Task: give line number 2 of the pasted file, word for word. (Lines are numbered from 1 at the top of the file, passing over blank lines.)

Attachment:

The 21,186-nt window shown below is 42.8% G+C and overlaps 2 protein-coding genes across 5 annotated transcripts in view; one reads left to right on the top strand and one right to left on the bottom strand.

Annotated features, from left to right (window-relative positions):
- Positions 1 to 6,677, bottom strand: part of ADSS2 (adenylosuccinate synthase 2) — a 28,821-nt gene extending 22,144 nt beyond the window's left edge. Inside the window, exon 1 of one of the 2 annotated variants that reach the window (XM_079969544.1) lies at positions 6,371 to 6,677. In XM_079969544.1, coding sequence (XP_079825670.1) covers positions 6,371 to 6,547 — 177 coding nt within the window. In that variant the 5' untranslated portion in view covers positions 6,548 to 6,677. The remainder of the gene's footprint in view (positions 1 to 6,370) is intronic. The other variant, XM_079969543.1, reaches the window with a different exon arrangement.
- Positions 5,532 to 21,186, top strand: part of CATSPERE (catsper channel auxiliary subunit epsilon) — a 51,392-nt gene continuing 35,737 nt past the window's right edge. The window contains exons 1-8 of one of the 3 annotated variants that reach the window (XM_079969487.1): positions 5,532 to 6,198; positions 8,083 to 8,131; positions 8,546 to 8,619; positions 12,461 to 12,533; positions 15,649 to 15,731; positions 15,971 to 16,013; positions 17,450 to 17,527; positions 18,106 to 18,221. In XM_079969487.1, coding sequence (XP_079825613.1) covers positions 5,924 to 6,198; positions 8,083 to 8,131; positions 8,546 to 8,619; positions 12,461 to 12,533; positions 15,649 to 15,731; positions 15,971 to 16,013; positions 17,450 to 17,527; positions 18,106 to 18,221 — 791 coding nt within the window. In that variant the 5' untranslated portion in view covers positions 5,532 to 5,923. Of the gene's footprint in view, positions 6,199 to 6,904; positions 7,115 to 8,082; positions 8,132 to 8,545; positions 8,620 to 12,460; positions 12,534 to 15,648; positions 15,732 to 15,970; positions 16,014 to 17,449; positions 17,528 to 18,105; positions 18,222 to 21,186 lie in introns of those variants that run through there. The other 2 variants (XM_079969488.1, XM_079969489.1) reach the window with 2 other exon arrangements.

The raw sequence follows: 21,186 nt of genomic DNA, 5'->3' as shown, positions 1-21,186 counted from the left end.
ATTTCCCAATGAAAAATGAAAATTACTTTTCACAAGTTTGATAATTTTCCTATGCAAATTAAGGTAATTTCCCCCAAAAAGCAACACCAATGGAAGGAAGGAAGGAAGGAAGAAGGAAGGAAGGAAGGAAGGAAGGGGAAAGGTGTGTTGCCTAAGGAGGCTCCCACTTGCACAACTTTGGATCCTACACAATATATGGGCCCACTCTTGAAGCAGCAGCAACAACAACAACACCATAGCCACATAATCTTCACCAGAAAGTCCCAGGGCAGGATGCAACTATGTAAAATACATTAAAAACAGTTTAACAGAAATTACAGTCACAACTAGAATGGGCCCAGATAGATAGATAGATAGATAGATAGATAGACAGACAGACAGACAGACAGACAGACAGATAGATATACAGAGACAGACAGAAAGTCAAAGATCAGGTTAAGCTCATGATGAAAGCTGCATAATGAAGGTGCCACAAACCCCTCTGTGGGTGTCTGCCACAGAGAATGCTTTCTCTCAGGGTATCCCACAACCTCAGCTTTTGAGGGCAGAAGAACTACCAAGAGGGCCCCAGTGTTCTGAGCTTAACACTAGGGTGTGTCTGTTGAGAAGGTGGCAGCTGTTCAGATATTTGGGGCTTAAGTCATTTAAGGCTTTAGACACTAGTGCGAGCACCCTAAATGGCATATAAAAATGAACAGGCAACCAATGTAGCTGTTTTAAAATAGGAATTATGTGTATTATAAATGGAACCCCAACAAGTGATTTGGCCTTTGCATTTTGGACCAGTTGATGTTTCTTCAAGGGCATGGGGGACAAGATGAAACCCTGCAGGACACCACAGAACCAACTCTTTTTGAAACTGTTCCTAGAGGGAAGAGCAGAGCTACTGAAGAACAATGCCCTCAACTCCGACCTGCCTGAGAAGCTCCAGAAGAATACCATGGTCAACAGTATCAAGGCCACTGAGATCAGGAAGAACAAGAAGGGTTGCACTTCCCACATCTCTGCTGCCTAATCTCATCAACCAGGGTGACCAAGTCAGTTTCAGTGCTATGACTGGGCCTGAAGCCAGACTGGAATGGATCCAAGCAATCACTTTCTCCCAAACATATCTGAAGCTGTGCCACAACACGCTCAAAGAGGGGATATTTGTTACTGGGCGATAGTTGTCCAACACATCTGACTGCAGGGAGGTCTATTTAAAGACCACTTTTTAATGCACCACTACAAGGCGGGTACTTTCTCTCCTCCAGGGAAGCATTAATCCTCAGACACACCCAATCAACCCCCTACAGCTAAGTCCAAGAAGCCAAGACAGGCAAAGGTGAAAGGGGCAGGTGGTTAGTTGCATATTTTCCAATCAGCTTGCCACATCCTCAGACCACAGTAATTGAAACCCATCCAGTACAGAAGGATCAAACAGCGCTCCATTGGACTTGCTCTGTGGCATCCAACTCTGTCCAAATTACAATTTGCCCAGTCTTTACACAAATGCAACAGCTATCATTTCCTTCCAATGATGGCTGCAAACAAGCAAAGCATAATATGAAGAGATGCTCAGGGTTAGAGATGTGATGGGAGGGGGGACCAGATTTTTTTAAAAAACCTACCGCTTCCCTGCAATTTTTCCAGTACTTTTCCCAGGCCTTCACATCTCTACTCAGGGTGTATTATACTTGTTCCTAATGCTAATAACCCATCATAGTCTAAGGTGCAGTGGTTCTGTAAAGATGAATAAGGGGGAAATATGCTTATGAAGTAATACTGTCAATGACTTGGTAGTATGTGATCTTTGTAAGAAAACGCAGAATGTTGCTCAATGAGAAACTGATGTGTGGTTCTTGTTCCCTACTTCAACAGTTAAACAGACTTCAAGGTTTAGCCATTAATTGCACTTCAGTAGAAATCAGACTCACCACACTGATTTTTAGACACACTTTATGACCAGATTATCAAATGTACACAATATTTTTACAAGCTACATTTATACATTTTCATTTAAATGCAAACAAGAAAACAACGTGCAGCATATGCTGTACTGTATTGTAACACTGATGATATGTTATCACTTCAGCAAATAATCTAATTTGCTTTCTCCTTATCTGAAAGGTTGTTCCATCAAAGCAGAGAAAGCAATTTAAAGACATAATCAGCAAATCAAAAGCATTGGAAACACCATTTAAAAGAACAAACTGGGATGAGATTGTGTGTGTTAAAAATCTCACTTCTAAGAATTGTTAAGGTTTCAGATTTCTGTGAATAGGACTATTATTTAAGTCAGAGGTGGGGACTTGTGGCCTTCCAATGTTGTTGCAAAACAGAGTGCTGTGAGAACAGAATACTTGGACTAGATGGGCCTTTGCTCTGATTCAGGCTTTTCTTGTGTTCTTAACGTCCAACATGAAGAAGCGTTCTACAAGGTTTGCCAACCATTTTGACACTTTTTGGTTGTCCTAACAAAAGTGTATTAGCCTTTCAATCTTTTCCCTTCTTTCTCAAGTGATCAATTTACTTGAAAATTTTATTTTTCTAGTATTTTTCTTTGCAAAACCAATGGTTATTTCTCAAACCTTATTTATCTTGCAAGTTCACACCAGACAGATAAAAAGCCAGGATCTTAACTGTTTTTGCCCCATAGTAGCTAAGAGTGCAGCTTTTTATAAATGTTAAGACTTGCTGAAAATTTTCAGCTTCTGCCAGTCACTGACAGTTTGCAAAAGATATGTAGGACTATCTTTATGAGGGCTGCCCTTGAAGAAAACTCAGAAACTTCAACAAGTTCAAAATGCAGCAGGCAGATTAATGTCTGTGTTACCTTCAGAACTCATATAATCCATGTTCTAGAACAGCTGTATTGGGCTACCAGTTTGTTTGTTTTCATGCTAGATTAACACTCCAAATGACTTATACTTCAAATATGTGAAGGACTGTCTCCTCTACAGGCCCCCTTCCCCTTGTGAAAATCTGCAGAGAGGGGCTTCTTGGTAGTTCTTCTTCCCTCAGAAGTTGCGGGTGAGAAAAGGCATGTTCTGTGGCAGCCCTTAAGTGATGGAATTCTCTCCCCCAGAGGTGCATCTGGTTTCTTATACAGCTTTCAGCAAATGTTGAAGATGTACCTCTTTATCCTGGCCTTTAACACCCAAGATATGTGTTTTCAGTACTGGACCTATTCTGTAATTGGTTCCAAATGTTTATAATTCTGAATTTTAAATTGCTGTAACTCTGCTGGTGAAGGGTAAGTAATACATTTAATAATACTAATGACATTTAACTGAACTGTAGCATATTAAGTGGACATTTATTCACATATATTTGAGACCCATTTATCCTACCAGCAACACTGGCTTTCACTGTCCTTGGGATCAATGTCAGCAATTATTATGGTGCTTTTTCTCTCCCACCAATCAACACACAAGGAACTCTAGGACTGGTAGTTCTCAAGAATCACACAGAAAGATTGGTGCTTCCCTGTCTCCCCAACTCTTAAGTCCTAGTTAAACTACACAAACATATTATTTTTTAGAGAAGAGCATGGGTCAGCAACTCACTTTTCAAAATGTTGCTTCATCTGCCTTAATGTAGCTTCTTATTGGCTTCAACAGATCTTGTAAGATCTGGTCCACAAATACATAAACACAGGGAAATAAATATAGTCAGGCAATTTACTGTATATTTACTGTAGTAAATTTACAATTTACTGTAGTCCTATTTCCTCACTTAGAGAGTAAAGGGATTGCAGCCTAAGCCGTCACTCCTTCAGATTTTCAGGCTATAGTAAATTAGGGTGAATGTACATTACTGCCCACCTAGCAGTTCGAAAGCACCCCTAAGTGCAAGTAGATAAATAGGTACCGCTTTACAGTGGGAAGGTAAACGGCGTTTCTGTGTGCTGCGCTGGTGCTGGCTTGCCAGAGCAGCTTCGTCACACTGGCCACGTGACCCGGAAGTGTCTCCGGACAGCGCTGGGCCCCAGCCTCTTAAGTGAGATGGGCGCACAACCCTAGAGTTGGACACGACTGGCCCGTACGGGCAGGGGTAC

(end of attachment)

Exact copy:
Annotated features, from left to right (window-relative positions):